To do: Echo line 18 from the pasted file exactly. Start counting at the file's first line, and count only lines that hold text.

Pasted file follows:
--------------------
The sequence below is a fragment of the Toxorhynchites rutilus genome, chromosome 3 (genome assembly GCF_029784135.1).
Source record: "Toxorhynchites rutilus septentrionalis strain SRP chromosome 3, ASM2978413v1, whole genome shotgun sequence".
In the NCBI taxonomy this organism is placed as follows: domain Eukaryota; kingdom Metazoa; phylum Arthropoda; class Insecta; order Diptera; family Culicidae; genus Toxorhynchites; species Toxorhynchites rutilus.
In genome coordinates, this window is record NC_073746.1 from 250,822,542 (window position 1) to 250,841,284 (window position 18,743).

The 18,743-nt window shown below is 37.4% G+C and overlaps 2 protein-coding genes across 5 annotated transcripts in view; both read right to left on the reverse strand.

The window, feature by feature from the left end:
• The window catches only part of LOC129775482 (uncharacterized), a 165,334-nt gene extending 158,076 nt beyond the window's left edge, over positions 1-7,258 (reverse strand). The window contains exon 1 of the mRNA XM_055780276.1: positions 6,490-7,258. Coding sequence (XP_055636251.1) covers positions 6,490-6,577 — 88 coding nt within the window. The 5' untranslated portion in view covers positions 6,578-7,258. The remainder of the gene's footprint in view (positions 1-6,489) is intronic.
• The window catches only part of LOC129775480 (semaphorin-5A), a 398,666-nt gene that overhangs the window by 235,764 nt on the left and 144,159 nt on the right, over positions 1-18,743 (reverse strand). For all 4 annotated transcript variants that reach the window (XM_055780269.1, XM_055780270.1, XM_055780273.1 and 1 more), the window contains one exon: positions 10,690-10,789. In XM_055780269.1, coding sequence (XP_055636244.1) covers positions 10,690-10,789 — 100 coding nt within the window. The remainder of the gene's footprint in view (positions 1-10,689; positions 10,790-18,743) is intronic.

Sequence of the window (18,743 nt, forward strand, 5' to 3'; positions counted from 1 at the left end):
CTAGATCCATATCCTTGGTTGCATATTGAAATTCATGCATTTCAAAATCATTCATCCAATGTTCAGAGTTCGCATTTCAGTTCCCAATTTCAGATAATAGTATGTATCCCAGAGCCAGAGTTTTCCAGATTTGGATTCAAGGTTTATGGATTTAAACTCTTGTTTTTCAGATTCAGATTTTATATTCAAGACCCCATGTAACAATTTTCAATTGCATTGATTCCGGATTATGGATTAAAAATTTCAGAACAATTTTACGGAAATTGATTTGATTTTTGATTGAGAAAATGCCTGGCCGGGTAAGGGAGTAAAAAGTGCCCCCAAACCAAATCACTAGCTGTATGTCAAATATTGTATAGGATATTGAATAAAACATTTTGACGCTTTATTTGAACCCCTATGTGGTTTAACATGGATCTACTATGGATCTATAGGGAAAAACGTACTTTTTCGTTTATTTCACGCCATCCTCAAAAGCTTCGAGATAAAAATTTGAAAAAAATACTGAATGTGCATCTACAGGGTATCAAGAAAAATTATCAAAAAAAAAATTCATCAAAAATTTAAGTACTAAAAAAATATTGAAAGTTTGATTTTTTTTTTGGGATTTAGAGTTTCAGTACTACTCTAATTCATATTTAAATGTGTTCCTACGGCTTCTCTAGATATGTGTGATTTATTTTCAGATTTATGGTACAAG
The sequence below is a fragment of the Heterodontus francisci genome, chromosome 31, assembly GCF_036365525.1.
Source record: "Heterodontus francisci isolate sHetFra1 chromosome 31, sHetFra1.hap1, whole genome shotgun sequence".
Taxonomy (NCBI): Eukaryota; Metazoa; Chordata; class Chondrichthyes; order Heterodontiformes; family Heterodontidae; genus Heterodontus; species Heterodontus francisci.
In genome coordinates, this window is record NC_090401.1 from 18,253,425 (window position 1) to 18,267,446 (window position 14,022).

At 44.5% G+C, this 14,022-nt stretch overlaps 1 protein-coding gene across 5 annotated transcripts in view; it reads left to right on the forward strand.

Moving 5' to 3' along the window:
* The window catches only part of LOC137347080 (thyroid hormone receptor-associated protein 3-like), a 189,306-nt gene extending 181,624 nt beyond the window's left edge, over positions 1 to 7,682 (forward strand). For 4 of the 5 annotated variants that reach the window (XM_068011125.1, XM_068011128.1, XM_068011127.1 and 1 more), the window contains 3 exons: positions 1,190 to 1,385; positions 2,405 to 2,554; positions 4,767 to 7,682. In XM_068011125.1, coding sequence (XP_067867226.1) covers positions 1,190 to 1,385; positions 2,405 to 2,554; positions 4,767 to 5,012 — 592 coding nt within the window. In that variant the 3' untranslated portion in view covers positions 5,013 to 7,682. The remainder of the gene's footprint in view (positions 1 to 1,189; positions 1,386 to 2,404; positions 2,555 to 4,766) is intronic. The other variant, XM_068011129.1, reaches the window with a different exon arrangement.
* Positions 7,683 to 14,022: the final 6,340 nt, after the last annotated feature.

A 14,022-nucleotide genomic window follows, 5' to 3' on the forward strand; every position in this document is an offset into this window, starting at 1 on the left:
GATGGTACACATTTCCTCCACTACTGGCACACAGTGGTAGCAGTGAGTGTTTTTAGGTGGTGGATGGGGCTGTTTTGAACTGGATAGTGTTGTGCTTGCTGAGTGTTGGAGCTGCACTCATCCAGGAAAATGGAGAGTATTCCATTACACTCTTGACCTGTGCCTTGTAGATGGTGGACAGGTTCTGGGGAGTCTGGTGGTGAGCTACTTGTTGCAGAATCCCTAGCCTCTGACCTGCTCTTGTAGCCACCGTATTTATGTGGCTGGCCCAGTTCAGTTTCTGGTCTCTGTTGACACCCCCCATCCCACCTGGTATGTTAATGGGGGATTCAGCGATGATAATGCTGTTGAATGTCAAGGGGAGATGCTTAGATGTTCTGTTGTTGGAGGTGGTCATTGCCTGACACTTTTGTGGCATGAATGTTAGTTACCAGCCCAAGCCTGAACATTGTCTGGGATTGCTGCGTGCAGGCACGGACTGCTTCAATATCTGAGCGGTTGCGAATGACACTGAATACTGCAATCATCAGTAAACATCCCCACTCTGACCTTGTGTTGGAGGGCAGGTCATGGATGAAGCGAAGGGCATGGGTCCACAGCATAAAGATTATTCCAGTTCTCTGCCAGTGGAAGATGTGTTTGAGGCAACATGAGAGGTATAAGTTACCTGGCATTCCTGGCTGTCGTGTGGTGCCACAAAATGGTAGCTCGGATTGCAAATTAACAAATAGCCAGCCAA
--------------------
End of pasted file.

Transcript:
* Positions 7,683 to 14,022: the final 6,340 nt, after the last annotated feature.